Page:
Translating isn’t easy nor quick.
Some websites can take days to translate, depending on the size of their content, but even with smaller websites, one should be careful not to make mistakes because they could cost them conversions.
Here are some common mistakes that people make when it comes to multilingual websites:
Make sure that your visitors can find the language options easily. I remember visiting a website a while ago and seeing the language options on the bottom, in the footer.
I didn’t need a different language option, but I imagine that the people who do have a hard time finding it when they have to scroll all the way down and read the footer contents.
I mentioned Google Translate earlier and how it isn’t reliable. This free translator can be great in some instances, for example, if you’re trying to get the overall message of a paragraph, but when it comes to website translations, it’s a big no.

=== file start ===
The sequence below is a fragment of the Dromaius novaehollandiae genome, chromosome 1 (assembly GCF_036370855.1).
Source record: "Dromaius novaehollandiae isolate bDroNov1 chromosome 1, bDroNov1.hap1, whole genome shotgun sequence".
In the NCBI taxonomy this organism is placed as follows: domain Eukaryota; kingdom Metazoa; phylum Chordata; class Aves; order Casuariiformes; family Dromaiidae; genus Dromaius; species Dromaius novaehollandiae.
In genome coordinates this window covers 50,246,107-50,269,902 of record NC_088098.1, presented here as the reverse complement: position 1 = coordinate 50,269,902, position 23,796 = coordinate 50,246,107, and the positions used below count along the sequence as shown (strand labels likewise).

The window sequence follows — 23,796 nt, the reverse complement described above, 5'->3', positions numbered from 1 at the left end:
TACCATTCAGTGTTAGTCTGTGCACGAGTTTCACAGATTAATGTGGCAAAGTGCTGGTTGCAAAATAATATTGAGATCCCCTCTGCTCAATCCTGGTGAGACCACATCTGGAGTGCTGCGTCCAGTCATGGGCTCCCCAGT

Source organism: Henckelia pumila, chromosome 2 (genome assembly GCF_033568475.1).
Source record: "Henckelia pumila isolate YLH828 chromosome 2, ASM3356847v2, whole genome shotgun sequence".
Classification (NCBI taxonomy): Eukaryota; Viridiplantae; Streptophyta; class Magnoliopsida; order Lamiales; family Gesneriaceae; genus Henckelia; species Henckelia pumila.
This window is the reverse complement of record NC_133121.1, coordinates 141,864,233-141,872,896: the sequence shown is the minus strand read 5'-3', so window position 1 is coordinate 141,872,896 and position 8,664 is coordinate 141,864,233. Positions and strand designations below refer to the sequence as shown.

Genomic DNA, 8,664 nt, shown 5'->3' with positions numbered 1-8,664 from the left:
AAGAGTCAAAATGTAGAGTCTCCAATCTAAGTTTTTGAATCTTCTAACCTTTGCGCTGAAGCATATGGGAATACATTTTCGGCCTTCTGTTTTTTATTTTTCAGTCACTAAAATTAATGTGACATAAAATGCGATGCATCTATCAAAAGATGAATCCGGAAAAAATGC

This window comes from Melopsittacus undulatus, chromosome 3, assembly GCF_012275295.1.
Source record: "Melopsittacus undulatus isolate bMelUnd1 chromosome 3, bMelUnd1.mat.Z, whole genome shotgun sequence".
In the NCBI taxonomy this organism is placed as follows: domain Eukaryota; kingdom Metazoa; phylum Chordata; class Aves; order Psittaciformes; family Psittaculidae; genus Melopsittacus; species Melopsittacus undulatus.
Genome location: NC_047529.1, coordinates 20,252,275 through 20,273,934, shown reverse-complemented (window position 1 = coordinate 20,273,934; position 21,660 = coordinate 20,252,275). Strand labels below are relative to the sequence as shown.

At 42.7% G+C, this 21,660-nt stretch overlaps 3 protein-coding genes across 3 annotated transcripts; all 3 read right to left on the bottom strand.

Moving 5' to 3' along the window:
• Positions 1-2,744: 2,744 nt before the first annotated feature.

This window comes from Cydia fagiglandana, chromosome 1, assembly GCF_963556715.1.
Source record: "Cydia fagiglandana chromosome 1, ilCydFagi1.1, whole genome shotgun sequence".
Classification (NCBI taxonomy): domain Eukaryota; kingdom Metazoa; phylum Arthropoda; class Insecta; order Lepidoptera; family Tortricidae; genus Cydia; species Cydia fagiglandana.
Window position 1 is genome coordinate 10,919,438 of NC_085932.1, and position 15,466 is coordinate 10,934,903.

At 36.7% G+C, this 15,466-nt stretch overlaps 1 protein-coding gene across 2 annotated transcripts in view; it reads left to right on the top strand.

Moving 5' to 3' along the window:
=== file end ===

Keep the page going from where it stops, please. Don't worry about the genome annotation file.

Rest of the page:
Hire a translator to translate your website for you. Even though AI is getting better by the day, a machine translation is still not as good as a human one. Good translators aren’t cheap, but it greatly pays off in the long run.
Many languages have special characters and their translations absolutely need to have them. If they don’t, it shows a lack of professionalism on your part and the visitor may feel disrespected.
There is a special code you can use on your website, called UTF-8, that will make sure that special characters don’t get omitted.
Not every country uses the same time and date format. Using the wrong format can result in people thinking you’re unprofessional and that you don’t really care about their country.
Make sure to use the proper way of time and date formats in your translations.
Language is part of human identity, making it an important part of all our lives.
By incorporating different languages into your monolingual website you can reach a significant amount of new customers, which will lead not only to more sales, but will also bring your business more credibility and a better relationship with your customers.
Thank you for reading!